Believing what one reads

“How can you say, ‘We are wise, and the law of the Lord is with us?’ But behold, the lying pen of the scribes has made it into a lie. The wise men shall be put to shame; they shall be dismayed and taken; behold, they have rejected the word of the Lord, so what wisdom is in them?” (Jeremiah 8:8-9, ESV).

How often have we heard or said, “You cannot believe everything you read?” Human writers make mistakes. They also are always influenced by their own preconceptions, experience, education, and abilities, to say nothing of pressure from outside to conform to the demands of others. Sometimes, sadly, they just plain lie.

Even when it comes to sacred Scripture, which is from God and therefore is true (2 Timothy 3:16-17), we today are dependent upon other humans to preserve, translate, and explain it to us (as in Nehemiah 8:5-8). God’s word is absolutely dependable. Human teachers, not so much so.

I was with Bangla friends in a communications store a few years ago. There were signs in the window telling of the services which the store provided. I read one of the signs that was printed in the Bangla language. An employee laughed and said, “You are reading that from the English, not the Bangla.” Until then I had not noticed that the other window, on the opposite side of the door had a similar sign printed in English. I replied, “No, I am reading the Bangla – the English is not the same.” My companions laughed and agreed that the wording differed.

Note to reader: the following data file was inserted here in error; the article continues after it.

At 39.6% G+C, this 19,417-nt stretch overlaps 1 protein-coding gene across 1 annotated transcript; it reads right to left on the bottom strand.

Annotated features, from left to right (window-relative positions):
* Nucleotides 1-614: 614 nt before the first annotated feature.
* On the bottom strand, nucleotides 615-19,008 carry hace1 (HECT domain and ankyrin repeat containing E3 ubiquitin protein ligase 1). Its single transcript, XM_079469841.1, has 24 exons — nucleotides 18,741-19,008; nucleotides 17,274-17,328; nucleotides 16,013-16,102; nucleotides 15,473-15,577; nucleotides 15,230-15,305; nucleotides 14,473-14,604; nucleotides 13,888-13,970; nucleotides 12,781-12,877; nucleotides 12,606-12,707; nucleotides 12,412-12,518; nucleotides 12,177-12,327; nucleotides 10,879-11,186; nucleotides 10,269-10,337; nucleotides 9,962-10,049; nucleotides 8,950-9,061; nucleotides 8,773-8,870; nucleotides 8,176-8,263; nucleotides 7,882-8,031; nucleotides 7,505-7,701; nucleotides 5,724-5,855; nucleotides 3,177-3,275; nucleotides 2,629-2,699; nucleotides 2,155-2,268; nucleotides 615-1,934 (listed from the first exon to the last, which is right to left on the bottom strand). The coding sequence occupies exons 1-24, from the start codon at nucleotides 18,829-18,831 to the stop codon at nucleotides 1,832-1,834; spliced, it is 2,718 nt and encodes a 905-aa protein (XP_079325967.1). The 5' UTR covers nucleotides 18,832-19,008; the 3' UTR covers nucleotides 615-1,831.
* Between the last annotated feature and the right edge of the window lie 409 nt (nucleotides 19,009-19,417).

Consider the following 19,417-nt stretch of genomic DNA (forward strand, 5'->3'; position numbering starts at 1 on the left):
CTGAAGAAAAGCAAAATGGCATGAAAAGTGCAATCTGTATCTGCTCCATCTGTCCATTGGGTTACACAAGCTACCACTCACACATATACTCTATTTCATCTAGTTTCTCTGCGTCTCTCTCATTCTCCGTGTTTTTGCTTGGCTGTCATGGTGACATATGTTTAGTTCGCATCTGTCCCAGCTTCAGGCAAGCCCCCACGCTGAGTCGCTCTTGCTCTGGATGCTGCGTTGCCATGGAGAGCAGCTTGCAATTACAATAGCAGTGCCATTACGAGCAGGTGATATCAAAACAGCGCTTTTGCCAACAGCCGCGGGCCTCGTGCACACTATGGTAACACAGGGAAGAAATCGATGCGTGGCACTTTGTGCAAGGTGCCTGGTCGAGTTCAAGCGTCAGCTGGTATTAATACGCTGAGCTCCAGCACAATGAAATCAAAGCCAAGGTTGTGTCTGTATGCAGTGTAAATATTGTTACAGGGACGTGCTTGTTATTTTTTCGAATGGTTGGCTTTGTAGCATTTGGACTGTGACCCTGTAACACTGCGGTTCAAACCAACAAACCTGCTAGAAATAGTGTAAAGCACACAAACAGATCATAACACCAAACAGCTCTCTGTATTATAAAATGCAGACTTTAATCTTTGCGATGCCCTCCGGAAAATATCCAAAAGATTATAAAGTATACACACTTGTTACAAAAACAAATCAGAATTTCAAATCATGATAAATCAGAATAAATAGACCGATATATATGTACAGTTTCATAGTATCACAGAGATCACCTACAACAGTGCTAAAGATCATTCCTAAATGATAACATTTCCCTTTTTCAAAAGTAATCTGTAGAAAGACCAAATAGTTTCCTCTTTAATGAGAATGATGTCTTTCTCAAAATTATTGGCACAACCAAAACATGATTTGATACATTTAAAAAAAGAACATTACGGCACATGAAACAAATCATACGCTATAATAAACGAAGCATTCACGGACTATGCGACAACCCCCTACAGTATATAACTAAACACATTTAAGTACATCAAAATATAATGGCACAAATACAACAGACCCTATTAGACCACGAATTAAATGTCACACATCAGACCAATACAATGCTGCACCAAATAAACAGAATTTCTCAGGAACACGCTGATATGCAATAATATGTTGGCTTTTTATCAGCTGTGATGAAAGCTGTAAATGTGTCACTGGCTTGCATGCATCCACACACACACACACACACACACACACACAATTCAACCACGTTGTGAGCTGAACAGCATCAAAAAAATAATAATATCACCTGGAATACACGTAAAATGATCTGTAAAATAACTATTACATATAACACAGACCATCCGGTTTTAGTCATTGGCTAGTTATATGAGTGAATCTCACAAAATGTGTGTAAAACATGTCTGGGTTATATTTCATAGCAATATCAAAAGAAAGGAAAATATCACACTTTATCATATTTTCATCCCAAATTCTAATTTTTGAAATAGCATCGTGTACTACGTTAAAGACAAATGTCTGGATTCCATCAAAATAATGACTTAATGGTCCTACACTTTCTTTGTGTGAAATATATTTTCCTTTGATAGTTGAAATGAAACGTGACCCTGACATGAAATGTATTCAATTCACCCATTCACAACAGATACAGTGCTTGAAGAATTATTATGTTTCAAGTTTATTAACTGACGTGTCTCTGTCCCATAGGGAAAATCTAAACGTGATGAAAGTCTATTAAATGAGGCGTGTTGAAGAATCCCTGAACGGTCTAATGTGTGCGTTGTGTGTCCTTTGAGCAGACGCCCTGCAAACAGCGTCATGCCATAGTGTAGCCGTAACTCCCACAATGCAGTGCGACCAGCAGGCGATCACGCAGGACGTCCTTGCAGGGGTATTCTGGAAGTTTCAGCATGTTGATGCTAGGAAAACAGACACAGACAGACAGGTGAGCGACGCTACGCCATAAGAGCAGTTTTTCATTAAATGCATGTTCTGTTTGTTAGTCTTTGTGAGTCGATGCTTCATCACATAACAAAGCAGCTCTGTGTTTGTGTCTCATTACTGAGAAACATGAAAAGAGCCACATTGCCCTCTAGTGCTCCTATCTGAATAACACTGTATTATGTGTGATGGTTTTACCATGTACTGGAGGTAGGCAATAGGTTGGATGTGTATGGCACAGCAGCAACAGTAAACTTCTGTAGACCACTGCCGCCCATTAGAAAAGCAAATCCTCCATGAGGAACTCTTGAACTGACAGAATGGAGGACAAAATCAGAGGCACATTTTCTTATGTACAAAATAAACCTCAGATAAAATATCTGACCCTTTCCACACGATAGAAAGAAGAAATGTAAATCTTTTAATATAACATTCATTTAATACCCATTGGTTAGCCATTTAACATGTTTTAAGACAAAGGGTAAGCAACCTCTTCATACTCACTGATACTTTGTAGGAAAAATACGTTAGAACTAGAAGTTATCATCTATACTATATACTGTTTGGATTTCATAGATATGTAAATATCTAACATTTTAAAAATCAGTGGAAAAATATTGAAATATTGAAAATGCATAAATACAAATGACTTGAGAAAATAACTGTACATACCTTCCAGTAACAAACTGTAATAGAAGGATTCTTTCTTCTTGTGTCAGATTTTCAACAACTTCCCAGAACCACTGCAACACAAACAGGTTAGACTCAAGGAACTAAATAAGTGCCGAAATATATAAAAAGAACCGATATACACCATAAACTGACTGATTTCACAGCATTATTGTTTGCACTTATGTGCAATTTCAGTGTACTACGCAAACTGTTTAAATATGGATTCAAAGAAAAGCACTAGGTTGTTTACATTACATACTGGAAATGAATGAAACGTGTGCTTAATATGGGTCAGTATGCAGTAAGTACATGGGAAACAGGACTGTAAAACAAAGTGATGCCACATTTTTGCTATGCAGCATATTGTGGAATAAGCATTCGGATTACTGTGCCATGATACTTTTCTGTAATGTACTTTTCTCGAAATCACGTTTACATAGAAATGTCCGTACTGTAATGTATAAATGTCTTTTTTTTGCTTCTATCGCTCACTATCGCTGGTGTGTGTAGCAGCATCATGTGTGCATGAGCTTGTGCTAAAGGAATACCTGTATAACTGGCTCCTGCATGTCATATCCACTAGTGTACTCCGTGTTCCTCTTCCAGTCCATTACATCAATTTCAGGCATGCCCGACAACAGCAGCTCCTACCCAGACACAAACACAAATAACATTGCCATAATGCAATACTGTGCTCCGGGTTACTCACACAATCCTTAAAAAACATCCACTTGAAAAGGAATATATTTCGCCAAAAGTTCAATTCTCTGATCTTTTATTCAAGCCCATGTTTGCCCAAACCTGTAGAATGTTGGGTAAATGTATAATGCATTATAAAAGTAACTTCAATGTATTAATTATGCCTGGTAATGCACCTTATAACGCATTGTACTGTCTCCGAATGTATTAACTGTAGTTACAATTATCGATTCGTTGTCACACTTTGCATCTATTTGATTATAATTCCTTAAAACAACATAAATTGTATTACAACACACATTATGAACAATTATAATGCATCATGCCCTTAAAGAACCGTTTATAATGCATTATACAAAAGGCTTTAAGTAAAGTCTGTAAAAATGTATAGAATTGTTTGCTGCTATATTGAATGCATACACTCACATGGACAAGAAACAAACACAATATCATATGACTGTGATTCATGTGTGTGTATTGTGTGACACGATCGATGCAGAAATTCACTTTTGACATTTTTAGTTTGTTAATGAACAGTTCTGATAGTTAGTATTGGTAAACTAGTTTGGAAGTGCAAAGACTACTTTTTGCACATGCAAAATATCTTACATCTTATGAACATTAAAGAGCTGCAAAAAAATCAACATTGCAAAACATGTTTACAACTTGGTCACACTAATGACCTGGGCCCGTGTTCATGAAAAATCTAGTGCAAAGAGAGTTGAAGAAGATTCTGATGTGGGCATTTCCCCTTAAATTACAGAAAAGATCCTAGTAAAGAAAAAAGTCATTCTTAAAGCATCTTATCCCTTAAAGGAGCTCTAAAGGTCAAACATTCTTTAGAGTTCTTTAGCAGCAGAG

English readers of the Bible today are blessed to be heirs of nearly 700 years of Bible translation, primarily by sincere believers whose goal was to render God’s words as accurately as possible into the language of the common man (that is, those who knew English). Some translations have been primarily or entirely the work of one person. Others have been done by committees of various sizes. The modern reader has a wide range of choices, most of which are demonstrably scholarly and accurate. If there is any doubt as to the fidelity of a particular translation to the original one has many others with which to compare it.

But whenever humans are involved, mistakes can be made, and errors can be introduced either accidentally or deliberately. Jeremiah warned Israel to trust God’s word, but be wary of the scribes (copyists and teachers). Our Bibles are reliable, especially when one studies from multiple translations. But commentaries and other study helps must always be read critically with awareness of the limitations of any writer.

We should always be mindful of the responsibility of the reader or hearer. Note that Jeremiah concludes concerning the wise men who read the scribes’ writings, “Behold, they have rejected the word of the Lord, so what wisdom is in them?” One who listens to men, regardless of the claims they make, and follow error, are themselves responsible.

The young prophet from Judah who died because he believed what an older prophet told him (1 Kings 13:1-32) is an example of this responsibility. God had given him direct instructions. The older prophet claimed to have his own, contradictory, message from God. But that man was lying. When the young prophet believed and followed his instructions God pronounced judgment upon him, not the lying older man.

Many today blindly trust and follow a particular preacher, commentator, or church tradition, not trying to determine their accuracy. The Bible clearly warns us that the reader will account for what and whom he or she believes and follows.

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